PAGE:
I want to run a competition. How can I do this legally?

Participating in a competition to win a prize is not gambling unless it falls within the definition of “gaming”, “betting” or “participating in a lottery”. If you can avoid your competition falling into these legal definitions, you can run it without the need for a licence.

What makes a competition a lottery?

For an arrangement to fall within the definition of a lottery, participants must be required to pay to enter and the prize must be given away by chance (i.e. at random).

How can I avoid this?

There are two common ways to avoid this: (1) to incorporate a genuine and prominent free entry route (e.g. postal entry) or (2) to incorporate genuine skill, to prevent a significant proportion of people from winning or from participating. The rules relating to free entry and skill are complex and you should obtain specific legal advice about your proposal before proceeding.

I want to run a competition to win a house. Can I just sell tickets and pick out the winner?

No. If you sell tickets and pick out the winner of the house by chance (e.g. take the name of the winner out of a hat), this will be an unlawful lottery. You would risk being prosecuted and are likely to get the competition closed down by the Gambling Commission.

What about all these competitions with an easy question? Can I do the same?

Just because a competition exists with an easy multiple-choice question does not mean it is legal. You should not rely on other competitions as your benchmark for the level of skill required. Unless the process to select a winner involves significant skill, this is unlikely to be sufficient to render the competition lawful. Multiple-choice questions or those where the answer is blindingly obvious or easy to find on Google are likely to be unlawful, because insufficient skill is involved.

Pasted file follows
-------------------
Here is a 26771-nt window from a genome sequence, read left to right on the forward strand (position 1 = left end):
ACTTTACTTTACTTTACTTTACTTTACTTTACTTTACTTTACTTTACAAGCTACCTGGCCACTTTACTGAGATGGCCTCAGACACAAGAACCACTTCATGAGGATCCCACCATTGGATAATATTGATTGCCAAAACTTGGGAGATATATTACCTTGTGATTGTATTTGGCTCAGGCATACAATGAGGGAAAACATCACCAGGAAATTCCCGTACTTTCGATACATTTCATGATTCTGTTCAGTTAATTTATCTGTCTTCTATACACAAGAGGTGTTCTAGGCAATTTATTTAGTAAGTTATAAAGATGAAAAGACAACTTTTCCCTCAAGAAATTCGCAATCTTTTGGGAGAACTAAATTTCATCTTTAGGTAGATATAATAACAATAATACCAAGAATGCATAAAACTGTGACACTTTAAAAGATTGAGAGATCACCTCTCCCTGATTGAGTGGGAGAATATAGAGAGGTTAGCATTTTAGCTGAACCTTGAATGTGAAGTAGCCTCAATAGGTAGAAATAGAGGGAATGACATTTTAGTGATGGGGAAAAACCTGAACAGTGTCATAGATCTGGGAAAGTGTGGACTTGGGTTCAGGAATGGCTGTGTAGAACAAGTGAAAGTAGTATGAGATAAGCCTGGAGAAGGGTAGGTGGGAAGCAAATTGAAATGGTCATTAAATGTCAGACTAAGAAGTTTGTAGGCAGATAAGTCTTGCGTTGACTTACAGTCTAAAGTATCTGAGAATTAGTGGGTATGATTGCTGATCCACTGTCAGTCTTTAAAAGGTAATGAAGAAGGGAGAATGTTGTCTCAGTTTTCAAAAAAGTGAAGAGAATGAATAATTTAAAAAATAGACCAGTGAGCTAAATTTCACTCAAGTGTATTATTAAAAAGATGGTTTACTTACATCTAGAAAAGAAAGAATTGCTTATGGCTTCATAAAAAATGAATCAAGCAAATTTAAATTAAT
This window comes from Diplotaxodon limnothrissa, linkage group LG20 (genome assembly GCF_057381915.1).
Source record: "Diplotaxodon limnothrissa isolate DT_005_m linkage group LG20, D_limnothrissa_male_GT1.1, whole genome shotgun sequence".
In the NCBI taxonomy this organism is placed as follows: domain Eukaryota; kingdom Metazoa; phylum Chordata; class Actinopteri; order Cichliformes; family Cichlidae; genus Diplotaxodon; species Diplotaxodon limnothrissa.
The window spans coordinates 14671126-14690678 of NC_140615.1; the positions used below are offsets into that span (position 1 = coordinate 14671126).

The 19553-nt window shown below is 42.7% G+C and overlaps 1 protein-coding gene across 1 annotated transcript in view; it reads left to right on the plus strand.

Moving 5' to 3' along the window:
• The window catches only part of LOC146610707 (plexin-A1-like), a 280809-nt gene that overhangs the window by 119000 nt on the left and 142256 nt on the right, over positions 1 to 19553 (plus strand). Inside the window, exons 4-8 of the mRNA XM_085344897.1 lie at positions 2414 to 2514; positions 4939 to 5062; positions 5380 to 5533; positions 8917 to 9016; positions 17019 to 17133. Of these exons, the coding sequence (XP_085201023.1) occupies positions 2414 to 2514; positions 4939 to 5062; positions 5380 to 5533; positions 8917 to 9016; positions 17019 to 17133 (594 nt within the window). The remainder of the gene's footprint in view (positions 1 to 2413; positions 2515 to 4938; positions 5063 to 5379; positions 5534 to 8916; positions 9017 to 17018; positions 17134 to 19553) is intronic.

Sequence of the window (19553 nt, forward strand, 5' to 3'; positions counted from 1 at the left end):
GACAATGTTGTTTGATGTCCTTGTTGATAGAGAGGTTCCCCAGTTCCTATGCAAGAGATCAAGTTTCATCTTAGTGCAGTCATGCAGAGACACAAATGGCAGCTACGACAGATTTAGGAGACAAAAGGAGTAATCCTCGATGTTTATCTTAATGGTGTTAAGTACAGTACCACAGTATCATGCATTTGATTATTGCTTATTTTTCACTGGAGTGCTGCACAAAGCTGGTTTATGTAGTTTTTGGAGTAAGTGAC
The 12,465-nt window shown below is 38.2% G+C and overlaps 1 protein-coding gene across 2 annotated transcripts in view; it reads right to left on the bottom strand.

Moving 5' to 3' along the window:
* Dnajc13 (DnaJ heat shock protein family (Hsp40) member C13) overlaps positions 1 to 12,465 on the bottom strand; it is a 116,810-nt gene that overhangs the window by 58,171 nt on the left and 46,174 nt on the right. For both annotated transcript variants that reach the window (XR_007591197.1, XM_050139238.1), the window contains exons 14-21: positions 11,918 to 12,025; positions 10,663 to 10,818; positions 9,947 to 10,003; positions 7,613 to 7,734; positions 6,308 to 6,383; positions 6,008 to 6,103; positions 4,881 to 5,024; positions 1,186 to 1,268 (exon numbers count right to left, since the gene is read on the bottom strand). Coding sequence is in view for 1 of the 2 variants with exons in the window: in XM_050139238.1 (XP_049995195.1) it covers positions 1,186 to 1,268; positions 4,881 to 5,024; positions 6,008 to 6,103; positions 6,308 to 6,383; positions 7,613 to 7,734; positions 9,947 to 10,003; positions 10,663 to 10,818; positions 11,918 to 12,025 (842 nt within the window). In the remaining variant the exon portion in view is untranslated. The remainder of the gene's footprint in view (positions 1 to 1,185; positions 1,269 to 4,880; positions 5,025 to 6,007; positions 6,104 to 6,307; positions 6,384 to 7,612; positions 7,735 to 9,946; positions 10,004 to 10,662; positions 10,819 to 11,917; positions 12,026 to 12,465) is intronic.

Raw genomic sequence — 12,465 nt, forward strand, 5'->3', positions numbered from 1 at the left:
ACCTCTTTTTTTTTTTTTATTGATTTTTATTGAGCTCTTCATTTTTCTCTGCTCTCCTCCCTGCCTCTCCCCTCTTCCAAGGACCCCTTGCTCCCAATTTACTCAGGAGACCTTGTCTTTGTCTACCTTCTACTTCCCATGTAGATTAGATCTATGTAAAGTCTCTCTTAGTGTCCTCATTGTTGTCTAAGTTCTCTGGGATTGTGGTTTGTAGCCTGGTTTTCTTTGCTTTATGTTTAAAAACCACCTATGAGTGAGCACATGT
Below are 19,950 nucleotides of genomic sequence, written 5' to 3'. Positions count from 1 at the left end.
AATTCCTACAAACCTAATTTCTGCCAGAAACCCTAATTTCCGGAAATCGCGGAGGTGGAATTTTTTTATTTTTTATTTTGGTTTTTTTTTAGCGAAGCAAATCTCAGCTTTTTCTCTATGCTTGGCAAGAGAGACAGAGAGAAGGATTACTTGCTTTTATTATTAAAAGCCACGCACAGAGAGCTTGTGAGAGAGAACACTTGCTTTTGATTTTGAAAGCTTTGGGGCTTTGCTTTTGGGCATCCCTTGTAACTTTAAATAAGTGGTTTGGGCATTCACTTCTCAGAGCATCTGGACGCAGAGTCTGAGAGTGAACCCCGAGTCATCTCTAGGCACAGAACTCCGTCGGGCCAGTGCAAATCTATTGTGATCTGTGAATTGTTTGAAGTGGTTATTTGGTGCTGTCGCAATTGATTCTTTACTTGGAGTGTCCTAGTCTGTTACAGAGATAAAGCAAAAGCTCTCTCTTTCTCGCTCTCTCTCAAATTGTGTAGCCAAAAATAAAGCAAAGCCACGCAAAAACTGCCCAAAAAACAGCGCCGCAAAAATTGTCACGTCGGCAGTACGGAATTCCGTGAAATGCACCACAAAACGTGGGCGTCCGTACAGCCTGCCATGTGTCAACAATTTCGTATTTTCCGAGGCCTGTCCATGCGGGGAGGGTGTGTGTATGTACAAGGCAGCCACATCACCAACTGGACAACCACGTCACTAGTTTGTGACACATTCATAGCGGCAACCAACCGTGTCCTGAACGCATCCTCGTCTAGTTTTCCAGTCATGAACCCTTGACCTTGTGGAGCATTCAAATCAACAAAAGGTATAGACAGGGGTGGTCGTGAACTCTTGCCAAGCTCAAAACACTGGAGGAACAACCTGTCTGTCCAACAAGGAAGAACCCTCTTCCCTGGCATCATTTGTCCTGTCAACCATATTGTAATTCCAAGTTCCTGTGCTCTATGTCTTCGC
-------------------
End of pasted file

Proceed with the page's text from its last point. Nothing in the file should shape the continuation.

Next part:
What level of skill is required for the competition to be legal?

The level of skill required is not legally defined, but the skill element must be sufficient to either prevent a significant proportion of those entering from winning a prize, or to prevent a significant proportion of those who wish to participate from doing so. “Significant proportion” is not defined in the Gambling Act 2005. Only the courts can rule on the interpretation of the legislation.

What about a free draw?

A lottery requires persons to pay to participate, so if there is a prominently advertised and genuine free entry route as an alternative to paying, the competition will be legal. The rules regarding free entry are complex so you should obtain legal advice before proceeding.

What about a product promotion?

If you are intending to give away a prize with a product, as long as you can show that the price of the product does not incorporate an amount charged to enter the competition, this will generally be legal. The rules regarding product promotion are complex so you should obtain legal advice before proceeding.

Any other things I should consider?

Yes, lots. But in particular when marketing your competition, you will have to comply with the  and you will also need to make sure that your terms and conditions are legally correct and compliant with these Codes. Your advertising must not be misleading, you should not extend competition closing dates and should always give away the prize offered and not an alternative of lesser value. Also bear in mind that the laws relating to competitions will be different outside Great Britain.

How do I find out more about the law relating to competitions?

The laws relating to competitions are complex with many pitfalls. You should always obtain detailed legal advice about your specific situation before proceeding. Please contact Richard Williams on 020 3319 3700 or [email protected]